Governors have threatened to take administrative and legal action against striking nurses who will not resume duty.
According to them, nurses should return to work because they are taking part in an "unprotected strike".
In a letter addressed to the Kenya National Union of Nurses officials, the county leaders say that the association did not adhere to the recognition agreement, the KNUN constitution and the labour relations law when it called for the industrial action.
"Knun must demonstrate proof of compliance with the recognition agreement and its constitution within 24 hours failing which, as employers, county governments will take "appropriate" administrative and legal action," a letter signed by Kisii Governor James Ongwae, who is the chairman of the Council of Governors' Human Resources, Labour and Social Welfare Committee, says.
In the document seen by the Nation, the governors says that it is unjustified that the current strike is a continuation of the 2016 industrial action since the return-to-work formula signed last year ended that strike.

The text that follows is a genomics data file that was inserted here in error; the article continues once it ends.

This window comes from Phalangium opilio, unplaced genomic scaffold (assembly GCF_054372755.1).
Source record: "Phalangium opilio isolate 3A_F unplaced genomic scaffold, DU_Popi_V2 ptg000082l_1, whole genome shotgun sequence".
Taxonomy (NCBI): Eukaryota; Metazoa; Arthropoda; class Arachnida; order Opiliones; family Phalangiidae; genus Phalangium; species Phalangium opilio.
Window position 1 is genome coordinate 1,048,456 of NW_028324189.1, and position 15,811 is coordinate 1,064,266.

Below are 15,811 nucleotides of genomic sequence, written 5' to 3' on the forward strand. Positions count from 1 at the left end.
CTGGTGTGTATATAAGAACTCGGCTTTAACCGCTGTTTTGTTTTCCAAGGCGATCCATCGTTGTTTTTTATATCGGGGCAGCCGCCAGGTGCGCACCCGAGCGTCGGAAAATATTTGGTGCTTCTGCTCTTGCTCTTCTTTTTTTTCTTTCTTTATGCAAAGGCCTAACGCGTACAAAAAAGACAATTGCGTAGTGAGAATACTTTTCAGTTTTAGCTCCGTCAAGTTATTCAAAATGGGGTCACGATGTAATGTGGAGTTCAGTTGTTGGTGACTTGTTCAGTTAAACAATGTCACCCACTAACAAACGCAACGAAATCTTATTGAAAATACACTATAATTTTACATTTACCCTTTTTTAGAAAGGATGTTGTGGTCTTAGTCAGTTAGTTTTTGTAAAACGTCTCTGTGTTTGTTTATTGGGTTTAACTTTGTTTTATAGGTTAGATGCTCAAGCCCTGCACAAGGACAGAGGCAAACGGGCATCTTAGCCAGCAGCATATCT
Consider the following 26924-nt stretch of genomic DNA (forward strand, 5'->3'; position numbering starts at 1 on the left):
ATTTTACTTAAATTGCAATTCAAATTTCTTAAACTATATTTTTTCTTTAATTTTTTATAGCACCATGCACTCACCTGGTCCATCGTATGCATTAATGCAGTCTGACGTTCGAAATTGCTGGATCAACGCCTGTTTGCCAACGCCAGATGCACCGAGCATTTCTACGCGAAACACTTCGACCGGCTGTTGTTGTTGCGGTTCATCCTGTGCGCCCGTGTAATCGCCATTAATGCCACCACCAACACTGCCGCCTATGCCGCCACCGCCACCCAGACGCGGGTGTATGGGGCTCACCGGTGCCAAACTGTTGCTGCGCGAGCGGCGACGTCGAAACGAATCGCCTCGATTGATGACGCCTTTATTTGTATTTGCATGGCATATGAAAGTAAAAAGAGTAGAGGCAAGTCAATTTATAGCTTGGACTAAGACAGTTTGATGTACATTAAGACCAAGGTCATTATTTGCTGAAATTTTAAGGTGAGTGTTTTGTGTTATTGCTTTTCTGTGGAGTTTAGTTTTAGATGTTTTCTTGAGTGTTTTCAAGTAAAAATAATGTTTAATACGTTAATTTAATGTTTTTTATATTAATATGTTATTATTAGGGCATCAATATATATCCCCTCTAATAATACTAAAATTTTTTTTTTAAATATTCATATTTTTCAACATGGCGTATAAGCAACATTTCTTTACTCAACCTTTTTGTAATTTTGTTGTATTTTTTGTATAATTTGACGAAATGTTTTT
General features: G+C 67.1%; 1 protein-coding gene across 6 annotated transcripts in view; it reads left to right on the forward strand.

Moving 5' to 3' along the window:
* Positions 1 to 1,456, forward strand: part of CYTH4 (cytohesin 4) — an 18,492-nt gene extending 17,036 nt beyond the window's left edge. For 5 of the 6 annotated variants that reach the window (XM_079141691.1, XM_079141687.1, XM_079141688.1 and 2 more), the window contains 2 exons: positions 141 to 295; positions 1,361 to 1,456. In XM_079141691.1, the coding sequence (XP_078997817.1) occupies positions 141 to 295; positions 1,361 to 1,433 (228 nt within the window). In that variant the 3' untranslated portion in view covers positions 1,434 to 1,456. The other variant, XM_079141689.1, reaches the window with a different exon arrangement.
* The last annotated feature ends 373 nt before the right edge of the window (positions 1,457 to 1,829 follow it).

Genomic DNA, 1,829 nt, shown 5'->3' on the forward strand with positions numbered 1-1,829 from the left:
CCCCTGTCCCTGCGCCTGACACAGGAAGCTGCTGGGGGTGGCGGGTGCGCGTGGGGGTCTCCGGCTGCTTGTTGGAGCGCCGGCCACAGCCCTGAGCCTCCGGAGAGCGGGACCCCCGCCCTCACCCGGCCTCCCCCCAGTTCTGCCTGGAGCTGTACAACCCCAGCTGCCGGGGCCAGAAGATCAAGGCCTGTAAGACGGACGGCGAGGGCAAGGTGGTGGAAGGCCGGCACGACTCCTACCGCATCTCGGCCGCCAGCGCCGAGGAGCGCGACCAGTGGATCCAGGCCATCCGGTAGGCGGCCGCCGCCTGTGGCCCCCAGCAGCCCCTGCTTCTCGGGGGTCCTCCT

If the union is dissatisfied with the negotiation process, governors say, it should have lodged a dispute with the Labour Cabinet Secretary.
"A return-to-work formula serves as an end to industrial action and any new strike must go through the process provided for under the Labour Relations Act," the letter says.
But nurses have vowed to stay put, arguing that the boycott was justified since the grievances raised in last year's strike had not been addressed.
"We are in receipt of the governors' letter and have responded. However, I must say that, as long as our grievances are not addressed, we will not go back to work," KNUN acting chair Joseph Ngwasi said.
Meanwhile, KNUN's branch in Nandi has called off the strike for its 500 members in 194 health facilities and advised to report back to work, saying the industrial action was illegally sanctioned by secretary-general Seth Panyako.
"We are advising our members to resume duties latest Friday morning because we have read a sinister motive behind the strike," the union's secretary in the region Amos Ng'etich said. He warned that members who defy the directive will face disciplinary action.